Surfing in Chile

Surfing guide to Chile,

Chile has 1 main surf areas. There are 23 surf spots . Go explore!

Overview of surfing in Chile

Chile, found on the Pacific side of South America, is one of the longest countries in the world. The coastline is varied, similar to certain areas in Spain or Portugal, and offers an almost unlimited amount of surf set ups. The climate is similar to California, but a little colder, especially when heading further south. The surf is highly diverse, from big wave points to heaving reefs to peaky beachbreaks there is something for everyone. The vast coastline as well as the exposure also makes Chile a year long destination, although the surf is generally better during the Southern Hemisphere winter. Don’t forget to enjoy the rich culture and incredible food that Chile has to offer, not to mention the incredible natural landscapes.

The Surf

Chile has plenty of surf due to it’s length and exposure to the South Pacific. Similar to a place like Vancouver island, the coastline is rugged and full of nooks and crannies begging for the right swell to hit.

From the big waves of Punta de Lobos to the beaches of Renaca, there will be something for every skill level. That being said, the remote nature of many of the best breaks and the cold water might exclude absolute beginners. Chile is one of the most consistent surf destinations as well, offering year round surf.

Top Surf Spots

Arica (El Gringo)

This is one of the gnarliest reef breaks in the world. It is often likened to Pipeline in its nastiness. It is both a right and left and breaks over extremely shallow rock with a sketchy entry and exit onto land. All that being said, its gaping barrels give those interested all the reward they need. Take care and have fun! Learn more here.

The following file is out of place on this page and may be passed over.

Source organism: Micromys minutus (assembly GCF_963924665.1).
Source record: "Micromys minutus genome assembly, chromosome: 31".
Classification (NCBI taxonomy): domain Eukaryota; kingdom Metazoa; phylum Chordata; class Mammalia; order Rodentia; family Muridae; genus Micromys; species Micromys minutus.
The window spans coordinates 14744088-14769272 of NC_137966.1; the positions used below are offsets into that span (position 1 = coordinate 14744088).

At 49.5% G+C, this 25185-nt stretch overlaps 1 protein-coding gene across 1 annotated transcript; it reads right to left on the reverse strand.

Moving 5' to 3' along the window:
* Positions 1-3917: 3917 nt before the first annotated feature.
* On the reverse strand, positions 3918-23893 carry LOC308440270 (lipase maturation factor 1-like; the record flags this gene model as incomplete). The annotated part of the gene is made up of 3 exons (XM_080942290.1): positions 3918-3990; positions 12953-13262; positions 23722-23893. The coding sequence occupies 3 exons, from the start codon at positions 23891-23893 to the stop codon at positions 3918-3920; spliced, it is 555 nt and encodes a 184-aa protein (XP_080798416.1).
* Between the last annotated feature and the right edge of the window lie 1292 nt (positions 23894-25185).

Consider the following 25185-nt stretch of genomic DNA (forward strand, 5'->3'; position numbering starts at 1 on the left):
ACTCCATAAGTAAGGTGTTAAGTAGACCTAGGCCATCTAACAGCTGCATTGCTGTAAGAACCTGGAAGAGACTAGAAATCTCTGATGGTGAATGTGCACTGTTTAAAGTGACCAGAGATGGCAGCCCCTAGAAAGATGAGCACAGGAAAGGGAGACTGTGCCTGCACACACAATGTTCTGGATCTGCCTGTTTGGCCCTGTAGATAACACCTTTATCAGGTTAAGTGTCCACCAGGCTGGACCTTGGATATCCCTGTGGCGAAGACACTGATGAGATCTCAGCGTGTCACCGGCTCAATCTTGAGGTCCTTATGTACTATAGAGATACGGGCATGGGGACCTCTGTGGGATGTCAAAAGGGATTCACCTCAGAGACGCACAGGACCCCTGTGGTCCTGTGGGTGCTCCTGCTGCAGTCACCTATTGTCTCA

Punta de Lobos

This is one of the premier left hand points that holds size in the world (sorry Uluwatu). This spot never gets too big, and the local crew have built a reputation for being hard charging and very skilled. The left hand break turns on during the winter months in the southern hemisphere. Bring a big board and have some fun! Learn more here.

Pichilemu

This is a particular point in the area of Pichilemu which houses many good spots. The surf here is excellent and often groomed to perfection by the sand placement. This spot serves up long left hand walls perfect for perfecting a rail game both front or backside. Respect the locals and have fun! Learn more here.

Accommodation Information

The level of luxury in Chile is highly dependent on how close you are to a major city. The closer you are the easier it will be to find high quality resorts or hotels. The further away you are the best you’ll be getting is hostel or camping. That being said in the more built up surf towns there are usually good options for solo or group travelers to stay in.

The Good
World class surf
Variety of waves year round
Cheap and the locals are welcoming
The Bad
Some parts are very rural
Waves can be difficult to get to
Cold, especially far South
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Getting there

Surf Regions